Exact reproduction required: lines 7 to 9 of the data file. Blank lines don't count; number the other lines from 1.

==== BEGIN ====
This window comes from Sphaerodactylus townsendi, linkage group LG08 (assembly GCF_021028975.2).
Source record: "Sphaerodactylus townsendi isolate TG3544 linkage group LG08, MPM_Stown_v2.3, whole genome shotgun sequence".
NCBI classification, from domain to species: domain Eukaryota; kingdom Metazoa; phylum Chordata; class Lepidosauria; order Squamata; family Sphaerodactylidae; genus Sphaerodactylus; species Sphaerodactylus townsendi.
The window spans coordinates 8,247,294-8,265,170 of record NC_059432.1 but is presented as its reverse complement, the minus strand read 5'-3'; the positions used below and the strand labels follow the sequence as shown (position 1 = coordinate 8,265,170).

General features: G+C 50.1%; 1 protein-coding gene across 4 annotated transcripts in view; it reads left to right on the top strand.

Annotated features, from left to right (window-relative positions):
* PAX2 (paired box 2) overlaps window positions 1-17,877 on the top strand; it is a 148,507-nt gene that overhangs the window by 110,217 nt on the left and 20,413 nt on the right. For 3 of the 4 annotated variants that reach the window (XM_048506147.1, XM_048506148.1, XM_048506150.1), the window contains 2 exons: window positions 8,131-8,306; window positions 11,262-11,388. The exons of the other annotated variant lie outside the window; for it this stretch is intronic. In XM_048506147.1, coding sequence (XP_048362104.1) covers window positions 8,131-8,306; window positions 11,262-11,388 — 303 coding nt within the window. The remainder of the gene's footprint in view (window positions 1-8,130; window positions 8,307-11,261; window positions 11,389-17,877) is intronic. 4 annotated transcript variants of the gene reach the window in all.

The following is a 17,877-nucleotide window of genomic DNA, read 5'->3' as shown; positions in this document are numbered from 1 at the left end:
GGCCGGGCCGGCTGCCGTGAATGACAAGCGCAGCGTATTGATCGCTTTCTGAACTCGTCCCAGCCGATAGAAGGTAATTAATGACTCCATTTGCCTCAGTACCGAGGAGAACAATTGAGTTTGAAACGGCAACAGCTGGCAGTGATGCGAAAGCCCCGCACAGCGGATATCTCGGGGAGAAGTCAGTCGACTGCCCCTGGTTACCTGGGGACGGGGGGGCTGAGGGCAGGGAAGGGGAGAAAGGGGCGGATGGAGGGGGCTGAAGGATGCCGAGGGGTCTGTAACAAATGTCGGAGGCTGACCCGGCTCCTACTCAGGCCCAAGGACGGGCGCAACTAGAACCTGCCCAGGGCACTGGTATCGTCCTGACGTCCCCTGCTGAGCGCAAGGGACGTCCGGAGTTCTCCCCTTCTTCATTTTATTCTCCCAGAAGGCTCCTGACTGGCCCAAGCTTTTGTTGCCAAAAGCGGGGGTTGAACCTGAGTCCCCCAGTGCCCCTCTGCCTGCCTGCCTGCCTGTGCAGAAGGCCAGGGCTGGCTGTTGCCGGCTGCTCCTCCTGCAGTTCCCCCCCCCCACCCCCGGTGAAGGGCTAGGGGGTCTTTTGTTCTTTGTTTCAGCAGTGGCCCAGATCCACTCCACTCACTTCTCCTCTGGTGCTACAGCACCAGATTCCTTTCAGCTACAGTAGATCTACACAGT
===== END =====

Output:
* PAX2 (paired box 2) overlaps window positions 1-17,877 on the top strand; it is a 148,507-nt gene that overhangs the window by 110,217 nt on the left and 20,413 nt on the right. For 3 of the 4 annotated variants that reach the window (XM_048506147.1, XM_048506148.1, XM_048506150.1), the window contains 2 exons: window positions 8,131-8,306; window positions 11,262-11,388. The exons of the other annotated variant lie outside the window; for it this stretch is intronic. In XM_048506147.1, coding sequence (XP_048362104.1) covers window positions 8,131-8,306; window positions 11,262-11,388 — 303 coding nt within the window. The remainder of the gene's footprint in view (window positions 1-8,130; window positions 8,307-11,261; window positions 11,389-17,877) is intronic. 4 annotated transcript variants of the gene reach the window in all.

The following is a 17,877-nucleotide window of genomic DNA, read 5'->3' as shown; positions in this document are numbered from 1 at the left end:
GGCCGGGCCGGCTGCCGTGAATGACAAGCGCAGCGTATTGATCGCTTTCTGAACTCGTCCCAGCCGATAGAAGGTAATTAATGACTCCATTTGCCTCAGTACCGAGGAGAACAATTGAGTTTGAAACGGCAACAGCTGGCAGTGATGCGAAAGCCCCGCACAGCGGATATCTCGGGGAGAAGTCAGTCGACTGCCCCTGGTTACCTGGGGACGGGGGGGCTGAGGGCAGGGAAGGGGAGAAAGGGGCGGATGGAGGGGGCTGAAGGATGCCGAGGGGTCTGTAACAAATGTCGGAGGCTGACCCGGCTCCTACTCAGGCCCAAGGACGGGCGCAACTAGAACCTGCCCAGGGCACTGGTATCGTCCTGACGTCCCCTGCTGAGCGCAAGGGACGTCCGGAGTTCTCCCCTTCTTCATTTTATTCTCCCAGAAGGCTCCTGACTGGCCCAAGCTTTTGTTGCCAAAAGCGGGGGTTGAACCTGAGTCCCCCAGTGCCCCTCTGCCTGCCTGCCTGCCTGTGCAGAAGGCCAGGGCTGGCTGTTGCCGGCTGCTCCTCCTGCAGTTCCCCCCCCCCACCCCCGGTGAAGGGCTAGGGGGTCTTTTGTTCTTTGTTTCAGCAGTGGCCCAGATCCACTCCACTCACTTCTCCTCTGGTGCTACAGCACCAGATTCCTTTCAGCTACAGTAGATCTACACAGT